Photo by Steve Gravano
Legislators bang the gavel to sue drug companies
Suffolk Legislators voted unanimously 18-0 to commence legal action against pharmaceutical companies who overzealously market prescription opiates, Tuesday night.
The drug companies are not mentioned in the resolution. Legis. Rob Calarco (D-Patchogue), who introduced two bills with Legis. Kara Hahn as co-sponsor that pushed the decision forward, said the resolution would attempt two objectives. “Our county law department thinks we have a good case,” Calarco said. “The issue is that there are prescribed opiates that are inappropriately marketed and misrepresented as safe for long-term use and misrepresented as being not addictive. The law firm we’ve hired will be responsible for coming up with a dollar amount, which we believe the county has incurred to our health insurance plan for our employees and Medicaid costs for low-income individuals. They’ll determine how much we spent on those who have become addicted, whether on treatment programs or the fact we have to put NARCAN in our police cars as well as the societal costs that include people holding up convenience stores, etc. to fuel their addiction.”
Simmons Hanly Conroy, LLC, a Manhattan firm, has been retained on a contingency basis to represent the county.
“They’ll frame the lawsuit and draft it up and will also be responsible for filing it with the court,” Calarco explained. “This won’t be an overnight thing.”
Calarco said there was some discussion on what the county was alleging. “In my opinion, what we’re dealing with is that these drug companies are not telling people the full risk involved in taking these opioids. We are one of the only nations in the world that prescribes such high potency products with such regularity.”
The decision resulted in a thoughtful process after a resolution passed last November, directing the county attorney to study the feasibility of such an action. Two additional bills were passed in November; one that created a six-member committee to review the lawsuit’s viability, the other to provide a study of opioid addiction and abuse-related costs in Suffolk County.
The county’s action follows a small but growing trend of legal action from municipalities concerned about the troubling rise in opioid addiction. In August, New York Attorney General A.G. Schneiderman announced a settlement with Purdue Pharma to insure responsible and transparent marketing of prescription opioid drugs by the manufacturer. The agreement strengthened and made permanent an internal Purdue program that would prevent its sales staff from promoting the powerful painkiller to health care providers who may be involved in abuse and illegal diversion of opioids. It also requires Purdue to disclose financial relationships with any individuals, including doctors and other health care professionals, who appear on the company’s “unbranded” websites that endorse the benefits of pain treatment.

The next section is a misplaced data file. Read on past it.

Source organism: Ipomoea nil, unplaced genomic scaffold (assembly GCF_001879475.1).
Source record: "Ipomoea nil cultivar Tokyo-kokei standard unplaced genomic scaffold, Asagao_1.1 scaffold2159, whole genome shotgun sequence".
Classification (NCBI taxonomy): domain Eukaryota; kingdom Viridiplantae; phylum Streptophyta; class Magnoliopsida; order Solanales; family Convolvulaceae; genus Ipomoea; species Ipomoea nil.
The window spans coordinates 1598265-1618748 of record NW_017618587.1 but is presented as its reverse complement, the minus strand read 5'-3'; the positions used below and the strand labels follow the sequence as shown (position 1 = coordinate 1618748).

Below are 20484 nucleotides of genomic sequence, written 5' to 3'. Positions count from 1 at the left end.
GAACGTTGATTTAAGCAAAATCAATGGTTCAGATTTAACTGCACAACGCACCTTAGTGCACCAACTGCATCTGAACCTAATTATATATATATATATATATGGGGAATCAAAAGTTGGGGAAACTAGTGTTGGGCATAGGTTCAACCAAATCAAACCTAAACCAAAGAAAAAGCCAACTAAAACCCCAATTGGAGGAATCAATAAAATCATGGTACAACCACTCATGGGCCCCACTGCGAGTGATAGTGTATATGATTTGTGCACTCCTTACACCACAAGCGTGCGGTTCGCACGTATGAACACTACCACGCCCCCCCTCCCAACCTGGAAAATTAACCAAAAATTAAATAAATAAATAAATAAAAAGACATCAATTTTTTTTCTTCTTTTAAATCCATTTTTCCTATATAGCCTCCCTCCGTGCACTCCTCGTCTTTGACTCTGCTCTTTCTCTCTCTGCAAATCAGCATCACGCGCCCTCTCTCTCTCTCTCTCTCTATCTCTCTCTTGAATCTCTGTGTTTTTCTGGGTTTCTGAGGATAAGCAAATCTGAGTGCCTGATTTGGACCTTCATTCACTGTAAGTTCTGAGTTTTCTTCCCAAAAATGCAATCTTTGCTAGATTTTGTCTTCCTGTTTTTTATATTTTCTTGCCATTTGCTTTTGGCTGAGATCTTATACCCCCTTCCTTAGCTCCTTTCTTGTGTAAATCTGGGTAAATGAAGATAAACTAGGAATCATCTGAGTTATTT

According to an official from the Attorney General’s office, Purdue will provide annual information to the external auditor regarding this information for three years. The auditor will then evaluate Purdue’s compliance and present their findings in a written report with the first report due August 2016. The Attorney General’s office will also monitor the drug firm.
Purdue was also required to pay $75,000 to the state.
Calarco began pushing for legal action, one that might seem unlikely, last fall. But the impetus he pointed to involved two California counties, Orange and Santa Clara, as well as the city of Chicago that filed two separate federal lawsuits last summer charging that certain opioid manufacturers knowingly and aggressively marketed opioids by misrepresenting their drugs. The drug companies targeted were Purdue Pharma, which makes OxyContin; Endo Health Solutions, Inc., which makes opioids such as Percocet; Teva Pharmaceutical Industries that makes Actiq; Janssen Pharmaceuticals that makes Duragesic; and Actavis that makes Kadian.
The county will seek to recover damages associated with the over-prescription of opiates.
Several statistics from the Suffolk County Health Assessment Report 2014-2017 have emerged chronicling a harrowing jump in opioid-related deaths, by 30 percent between 2007-2011. The incidence of oxycodone, which appears in 33 percent of opioid-related deaths nearly doubled between 2007 and 2011, it said.
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